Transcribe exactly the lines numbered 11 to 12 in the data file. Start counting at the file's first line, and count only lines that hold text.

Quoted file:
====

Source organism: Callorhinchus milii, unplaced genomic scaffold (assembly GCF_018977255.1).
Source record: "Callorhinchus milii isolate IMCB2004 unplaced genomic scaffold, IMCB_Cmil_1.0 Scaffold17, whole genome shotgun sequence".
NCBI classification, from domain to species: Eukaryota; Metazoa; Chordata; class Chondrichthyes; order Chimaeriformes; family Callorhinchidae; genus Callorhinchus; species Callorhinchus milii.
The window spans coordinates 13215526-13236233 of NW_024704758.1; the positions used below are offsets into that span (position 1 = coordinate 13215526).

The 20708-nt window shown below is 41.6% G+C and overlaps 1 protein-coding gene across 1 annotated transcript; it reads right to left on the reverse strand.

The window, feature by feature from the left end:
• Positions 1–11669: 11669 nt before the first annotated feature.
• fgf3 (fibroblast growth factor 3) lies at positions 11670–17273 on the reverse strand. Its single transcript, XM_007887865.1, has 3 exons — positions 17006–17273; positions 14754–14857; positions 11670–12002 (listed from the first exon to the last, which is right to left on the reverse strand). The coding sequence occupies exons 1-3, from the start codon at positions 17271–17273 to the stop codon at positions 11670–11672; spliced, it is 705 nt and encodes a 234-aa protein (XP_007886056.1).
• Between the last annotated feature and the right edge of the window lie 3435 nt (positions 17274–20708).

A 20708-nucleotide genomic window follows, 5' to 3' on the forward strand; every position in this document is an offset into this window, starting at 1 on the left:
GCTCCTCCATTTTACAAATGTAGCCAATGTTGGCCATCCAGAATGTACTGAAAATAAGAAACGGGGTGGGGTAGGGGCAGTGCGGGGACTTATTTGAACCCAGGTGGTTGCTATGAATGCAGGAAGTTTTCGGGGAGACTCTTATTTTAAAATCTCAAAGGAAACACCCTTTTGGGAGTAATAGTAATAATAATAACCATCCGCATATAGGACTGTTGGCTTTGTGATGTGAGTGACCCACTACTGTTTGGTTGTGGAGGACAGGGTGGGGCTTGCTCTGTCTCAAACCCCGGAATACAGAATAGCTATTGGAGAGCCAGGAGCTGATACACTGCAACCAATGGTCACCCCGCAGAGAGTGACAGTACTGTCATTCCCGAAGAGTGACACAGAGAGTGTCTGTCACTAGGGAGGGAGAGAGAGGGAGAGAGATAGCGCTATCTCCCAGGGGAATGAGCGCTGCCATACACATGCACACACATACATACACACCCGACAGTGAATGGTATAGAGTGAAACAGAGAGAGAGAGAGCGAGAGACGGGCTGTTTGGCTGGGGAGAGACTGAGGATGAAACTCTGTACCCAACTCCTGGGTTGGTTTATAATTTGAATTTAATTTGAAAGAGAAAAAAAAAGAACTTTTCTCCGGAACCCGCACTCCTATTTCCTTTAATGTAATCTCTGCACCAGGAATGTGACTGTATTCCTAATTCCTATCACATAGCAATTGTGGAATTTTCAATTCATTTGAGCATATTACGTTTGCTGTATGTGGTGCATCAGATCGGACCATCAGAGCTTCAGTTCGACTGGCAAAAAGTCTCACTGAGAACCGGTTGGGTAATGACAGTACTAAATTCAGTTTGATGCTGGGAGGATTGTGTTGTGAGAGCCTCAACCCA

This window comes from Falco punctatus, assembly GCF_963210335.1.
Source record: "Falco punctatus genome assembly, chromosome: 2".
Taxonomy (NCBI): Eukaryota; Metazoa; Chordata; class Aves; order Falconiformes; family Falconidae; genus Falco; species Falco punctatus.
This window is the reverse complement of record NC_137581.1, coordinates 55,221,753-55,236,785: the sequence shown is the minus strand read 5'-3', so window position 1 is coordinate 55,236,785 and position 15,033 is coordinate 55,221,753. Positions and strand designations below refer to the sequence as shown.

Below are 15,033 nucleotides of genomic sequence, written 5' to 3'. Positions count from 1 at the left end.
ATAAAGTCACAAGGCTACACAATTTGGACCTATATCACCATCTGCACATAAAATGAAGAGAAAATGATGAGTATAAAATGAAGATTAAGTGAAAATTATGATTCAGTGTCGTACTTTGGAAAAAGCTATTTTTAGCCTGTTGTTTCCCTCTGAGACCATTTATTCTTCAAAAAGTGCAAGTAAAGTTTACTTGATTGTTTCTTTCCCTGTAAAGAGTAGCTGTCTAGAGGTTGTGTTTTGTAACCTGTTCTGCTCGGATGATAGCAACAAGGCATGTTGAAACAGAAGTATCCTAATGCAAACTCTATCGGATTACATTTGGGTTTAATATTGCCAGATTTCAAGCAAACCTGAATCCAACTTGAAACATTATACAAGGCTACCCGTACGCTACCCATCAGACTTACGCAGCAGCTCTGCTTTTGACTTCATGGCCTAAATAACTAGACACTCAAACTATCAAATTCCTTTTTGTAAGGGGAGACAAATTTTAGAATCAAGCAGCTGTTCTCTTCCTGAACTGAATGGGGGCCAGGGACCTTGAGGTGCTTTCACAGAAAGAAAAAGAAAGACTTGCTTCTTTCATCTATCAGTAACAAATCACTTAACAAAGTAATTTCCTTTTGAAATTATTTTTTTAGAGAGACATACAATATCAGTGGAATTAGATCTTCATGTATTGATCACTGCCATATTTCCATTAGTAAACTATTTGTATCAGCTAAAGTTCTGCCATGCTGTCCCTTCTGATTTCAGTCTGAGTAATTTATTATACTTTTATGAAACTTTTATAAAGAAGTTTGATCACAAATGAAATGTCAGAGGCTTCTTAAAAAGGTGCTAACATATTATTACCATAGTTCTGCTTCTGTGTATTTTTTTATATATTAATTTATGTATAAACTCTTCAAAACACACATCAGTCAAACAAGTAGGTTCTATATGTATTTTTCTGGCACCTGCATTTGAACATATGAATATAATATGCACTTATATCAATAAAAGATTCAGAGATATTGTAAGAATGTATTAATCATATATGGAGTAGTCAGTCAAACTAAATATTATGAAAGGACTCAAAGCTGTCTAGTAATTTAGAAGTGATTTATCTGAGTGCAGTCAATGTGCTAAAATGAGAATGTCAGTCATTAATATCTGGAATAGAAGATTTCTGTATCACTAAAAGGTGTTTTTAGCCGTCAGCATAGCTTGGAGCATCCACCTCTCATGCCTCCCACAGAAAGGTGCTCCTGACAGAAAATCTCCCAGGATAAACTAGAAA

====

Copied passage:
GCTCCTCCATTTTACAAATGTAGCCAATGTTGGCCATCCAGAATGTACTGAAAATAAGAAACGGGGTGGGGTAGGGGCAGTGCGGGGACTTATTTGAACCCAGGTGGTTGCTATGAATGCAGGAAGTTTTCGGGGAGACTCTTATTTTAAAATCTCAAAGGAAACACCCTTTTGGGAGTAATAGTAATAATAATAACCATCCGCATATAGGACTGTTGGCTTTGTGATGTGAGTGACCCACTACTGTTTGGTTGTGGAGGACAGGGTGGGGCTTGCTCTGTCTCAAACCCCGGAATACAGAATAGCTATTGGAGAGCCAGGAGCTGATACACTGCAACCAATGGTCACCCCGCAGAGAGTGACAGTACTGTCATTCCCGAAGAGTGACACAGAGAGTGTCTGTCACTAGGGAGGGAGAGAGAGGGAGAGAGATAGCGCTATCTCCCAGGGGAATGAGCGCTGCCATACACATGCACACACATACATACACACCCGACAGTGAATGGTATAGAGTGAAACAGAGAGAGAGAGAGCGAGAGACGGGCTGTTTGGCTGGGGAGAGACTGAGGATGAAACTCTGTACCCAACTCCTGGGTTGGTTTATAATTTGAATTTAATTTGAAAGAGAAAAAAAAAGAACTTTTCTCCGGAACCCGCACTCCTATTTCCTTTAATGTAATCTCTGCACCAGGAATGTGACTGTATTCCTAATTCCTATCACATAGCAATTGTGGAATTTTCAATTCATTTGAGCATATTACGTTTGCTGTATGTGGTGCATCAGATCGGACCATCAGAGCTTCAGTTCGACTGGCAAAAAGTCTCACTGAGAACCGGTTGGGTAATGACAGTACTAAATTCAGTTTGATGCTGGGAGGATTGTGTTGTGAGAGCCTCAACCCA

This window comes from Falco punctatus, assembly GCF_963210335.1.